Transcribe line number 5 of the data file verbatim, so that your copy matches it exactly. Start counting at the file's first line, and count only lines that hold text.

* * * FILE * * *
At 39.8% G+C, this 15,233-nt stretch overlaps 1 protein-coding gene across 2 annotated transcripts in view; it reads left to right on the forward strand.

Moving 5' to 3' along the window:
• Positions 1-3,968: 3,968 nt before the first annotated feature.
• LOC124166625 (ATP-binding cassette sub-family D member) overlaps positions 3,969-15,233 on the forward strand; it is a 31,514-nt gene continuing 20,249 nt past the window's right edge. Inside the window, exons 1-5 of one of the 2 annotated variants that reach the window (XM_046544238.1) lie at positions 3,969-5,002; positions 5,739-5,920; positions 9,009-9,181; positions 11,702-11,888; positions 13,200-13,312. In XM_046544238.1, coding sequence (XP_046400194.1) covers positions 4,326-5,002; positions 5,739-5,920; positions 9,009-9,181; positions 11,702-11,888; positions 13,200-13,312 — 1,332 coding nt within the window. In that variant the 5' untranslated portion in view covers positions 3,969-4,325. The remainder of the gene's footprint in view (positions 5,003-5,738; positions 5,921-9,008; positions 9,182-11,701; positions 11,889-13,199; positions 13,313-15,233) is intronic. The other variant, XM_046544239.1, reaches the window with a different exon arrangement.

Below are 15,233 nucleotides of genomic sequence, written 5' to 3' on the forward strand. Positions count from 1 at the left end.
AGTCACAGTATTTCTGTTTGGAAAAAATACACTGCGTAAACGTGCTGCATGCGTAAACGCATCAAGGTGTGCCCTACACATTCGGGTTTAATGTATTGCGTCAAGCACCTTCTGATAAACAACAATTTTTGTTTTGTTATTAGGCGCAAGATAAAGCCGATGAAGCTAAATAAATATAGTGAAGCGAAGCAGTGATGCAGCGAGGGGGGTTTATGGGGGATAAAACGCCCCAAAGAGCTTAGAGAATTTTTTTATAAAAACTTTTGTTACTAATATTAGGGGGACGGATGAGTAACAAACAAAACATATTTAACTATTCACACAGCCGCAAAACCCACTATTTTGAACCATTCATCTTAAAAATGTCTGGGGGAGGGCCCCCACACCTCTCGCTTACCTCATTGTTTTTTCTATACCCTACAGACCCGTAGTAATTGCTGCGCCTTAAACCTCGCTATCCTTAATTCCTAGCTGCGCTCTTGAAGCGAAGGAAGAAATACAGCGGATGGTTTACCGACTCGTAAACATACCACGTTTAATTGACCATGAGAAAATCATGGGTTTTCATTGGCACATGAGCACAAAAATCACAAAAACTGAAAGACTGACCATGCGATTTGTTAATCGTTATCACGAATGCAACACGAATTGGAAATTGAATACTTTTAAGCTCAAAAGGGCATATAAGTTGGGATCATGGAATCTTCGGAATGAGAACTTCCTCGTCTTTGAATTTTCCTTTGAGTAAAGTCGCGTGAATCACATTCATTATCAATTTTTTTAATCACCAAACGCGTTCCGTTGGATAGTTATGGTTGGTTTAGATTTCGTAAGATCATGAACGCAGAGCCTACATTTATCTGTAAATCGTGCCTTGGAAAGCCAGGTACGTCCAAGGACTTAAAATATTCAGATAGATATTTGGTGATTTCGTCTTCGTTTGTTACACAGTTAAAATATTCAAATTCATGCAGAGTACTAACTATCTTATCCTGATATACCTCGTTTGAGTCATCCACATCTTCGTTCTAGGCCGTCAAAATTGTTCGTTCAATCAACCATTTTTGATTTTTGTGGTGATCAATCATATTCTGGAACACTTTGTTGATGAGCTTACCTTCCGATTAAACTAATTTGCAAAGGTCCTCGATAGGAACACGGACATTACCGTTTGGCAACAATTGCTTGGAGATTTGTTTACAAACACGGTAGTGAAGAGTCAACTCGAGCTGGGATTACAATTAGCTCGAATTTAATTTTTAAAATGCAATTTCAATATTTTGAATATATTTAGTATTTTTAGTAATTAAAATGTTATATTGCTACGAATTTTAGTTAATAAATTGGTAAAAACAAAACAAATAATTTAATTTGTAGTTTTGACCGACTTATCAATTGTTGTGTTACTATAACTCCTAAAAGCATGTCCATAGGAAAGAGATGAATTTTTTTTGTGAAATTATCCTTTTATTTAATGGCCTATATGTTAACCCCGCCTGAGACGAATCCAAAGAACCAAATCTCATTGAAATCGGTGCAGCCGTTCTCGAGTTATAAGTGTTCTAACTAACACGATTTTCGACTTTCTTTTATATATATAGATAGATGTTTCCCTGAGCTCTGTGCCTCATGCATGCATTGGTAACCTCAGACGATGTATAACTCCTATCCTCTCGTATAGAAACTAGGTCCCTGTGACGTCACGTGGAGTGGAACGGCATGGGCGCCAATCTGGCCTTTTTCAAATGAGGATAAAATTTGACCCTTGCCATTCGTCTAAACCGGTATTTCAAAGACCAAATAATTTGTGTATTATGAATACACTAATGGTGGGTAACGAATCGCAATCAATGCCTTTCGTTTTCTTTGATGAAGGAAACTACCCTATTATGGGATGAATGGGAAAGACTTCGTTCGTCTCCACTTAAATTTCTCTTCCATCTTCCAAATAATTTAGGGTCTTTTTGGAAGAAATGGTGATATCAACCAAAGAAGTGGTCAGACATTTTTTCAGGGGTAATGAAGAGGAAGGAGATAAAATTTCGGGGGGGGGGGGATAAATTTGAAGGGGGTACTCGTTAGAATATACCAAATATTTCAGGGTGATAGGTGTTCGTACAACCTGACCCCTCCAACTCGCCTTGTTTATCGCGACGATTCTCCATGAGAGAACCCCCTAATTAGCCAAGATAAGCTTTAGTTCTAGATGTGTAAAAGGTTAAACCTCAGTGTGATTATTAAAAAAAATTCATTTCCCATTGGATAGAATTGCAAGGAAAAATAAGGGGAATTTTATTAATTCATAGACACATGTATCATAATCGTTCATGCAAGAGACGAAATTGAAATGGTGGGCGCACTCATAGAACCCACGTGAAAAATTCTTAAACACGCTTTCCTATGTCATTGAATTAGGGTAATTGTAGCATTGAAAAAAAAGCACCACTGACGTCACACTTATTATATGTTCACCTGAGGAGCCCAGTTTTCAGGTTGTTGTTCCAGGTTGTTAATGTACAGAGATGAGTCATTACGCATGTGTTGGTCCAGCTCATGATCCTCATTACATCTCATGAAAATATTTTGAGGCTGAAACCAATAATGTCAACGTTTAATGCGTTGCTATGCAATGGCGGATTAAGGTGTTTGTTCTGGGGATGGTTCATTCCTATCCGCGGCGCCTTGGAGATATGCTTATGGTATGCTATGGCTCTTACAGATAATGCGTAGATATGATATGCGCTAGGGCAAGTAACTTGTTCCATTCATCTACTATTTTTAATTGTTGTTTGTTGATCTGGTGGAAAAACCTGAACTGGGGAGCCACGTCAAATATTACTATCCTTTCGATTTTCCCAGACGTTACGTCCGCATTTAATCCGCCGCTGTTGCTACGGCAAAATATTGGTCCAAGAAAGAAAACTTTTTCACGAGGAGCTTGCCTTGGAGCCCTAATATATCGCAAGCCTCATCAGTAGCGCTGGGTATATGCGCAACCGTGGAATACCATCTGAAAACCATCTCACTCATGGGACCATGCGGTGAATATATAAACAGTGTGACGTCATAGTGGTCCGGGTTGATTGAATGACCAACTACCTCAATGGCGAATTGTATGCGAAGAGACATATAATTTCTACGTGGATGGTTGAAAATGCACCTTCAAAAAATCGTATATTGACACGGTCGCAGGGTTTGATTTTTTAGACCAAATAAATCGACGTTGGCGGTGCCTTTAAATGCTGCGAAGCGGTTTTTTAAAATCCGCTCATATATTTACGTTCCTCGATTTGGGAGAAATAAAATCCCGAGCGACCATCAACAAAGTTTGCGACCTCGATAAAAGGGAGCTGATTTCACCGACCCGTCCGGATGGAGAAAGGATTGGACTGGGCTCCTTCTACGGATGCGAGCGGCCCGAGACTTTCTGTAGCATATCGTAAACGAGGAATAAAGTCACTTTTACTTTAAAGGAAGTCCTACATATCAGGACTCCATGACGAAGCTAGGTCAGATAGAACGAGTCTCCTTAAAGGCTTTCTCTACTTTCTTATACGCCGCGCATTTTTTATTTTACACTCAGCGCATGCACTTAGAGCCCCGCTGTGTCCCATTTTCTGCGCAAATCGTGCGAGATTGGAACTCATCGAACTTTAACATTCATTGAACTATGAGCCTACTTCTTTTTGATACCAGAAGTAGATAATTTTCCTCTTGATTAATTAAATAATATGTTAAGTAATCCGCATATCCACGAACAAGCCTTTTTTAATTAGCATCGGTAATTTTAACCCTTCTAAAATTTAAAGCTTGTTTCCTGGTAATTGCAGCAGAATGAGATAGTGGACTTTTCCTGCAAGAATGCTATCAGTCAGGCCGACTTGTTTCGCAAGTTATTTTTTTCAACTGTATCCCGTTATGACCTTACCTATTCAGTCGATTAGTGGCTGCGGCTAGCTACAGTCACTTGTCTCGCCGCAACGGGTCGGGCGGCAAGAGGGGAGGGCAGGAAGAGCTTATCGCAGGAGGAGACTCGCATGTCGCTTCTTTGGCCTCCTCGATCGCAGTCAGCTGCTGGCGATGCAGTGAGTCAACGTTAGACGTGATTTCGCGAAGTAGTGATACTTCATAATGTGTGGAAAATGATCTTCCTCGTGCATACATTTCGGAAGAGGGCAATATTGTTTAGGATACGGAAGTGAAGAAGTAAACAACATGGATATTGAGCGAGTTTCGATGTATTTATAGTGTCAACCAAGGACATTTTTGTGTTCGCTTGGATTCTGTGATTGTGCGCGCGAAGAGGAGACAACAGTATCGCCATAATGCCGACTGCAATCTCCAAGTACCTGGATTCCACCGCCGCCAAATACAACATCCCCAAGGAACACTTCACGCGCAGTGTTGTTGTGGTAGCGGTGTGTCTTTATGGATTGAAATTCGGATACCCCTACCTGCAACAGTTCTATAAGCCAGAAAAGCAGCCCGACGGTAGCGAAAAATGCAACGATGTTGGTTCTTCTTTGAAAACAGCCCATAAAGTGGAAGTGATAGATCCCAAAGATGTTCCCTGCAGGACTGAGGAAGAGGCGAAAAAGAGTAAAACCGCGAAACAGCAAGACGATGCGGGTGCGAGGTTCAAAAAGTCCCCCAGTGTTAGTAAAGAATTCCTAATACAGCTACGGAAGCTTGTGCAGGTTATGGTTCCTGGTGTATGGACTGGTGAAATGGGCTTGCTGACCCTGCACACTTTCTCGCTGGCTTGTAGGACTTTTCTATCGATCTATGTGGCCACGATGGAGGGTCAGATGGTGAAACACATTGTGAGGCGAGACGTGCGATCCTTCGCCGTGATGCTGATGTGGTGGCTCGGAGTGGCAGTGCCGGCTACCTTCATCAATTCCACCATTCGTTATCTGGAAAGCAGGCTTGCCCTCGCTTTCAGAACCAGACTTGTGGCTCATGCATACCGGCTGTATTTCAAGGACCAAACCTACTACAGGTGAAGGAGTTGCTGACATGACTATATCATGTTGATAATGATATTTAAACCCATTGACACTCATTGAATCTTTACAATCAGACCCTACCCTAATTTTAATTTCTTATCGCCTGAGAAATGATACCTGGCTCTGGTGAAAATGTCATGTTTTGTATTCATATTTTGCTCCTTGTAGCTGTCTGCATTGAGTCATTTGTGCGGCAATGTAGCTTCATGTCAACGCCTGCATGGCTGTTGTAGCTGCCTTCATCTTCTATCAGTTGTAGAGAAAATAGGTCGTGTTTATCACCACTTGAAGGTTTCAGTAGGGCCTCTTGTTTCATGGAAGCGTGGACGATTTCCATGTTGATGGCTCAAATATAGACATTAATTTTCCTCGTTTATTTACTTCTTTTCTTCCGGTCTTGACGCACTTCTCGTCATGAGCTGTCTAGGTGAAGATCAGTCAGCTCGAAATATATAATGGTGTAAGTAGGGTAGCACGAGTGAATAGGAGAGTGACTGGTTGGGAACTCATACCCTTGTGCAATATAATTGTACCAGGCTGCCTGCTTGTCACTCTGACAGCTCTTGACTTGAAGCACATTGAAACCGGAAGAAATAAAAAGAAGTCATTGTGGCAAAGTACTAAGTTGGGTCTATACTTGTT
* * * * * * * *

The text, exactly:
Below are 15,233 nucleotides of genomic sequence, written 5' to 3' on the forward strand. Positions count from 1 at the left end.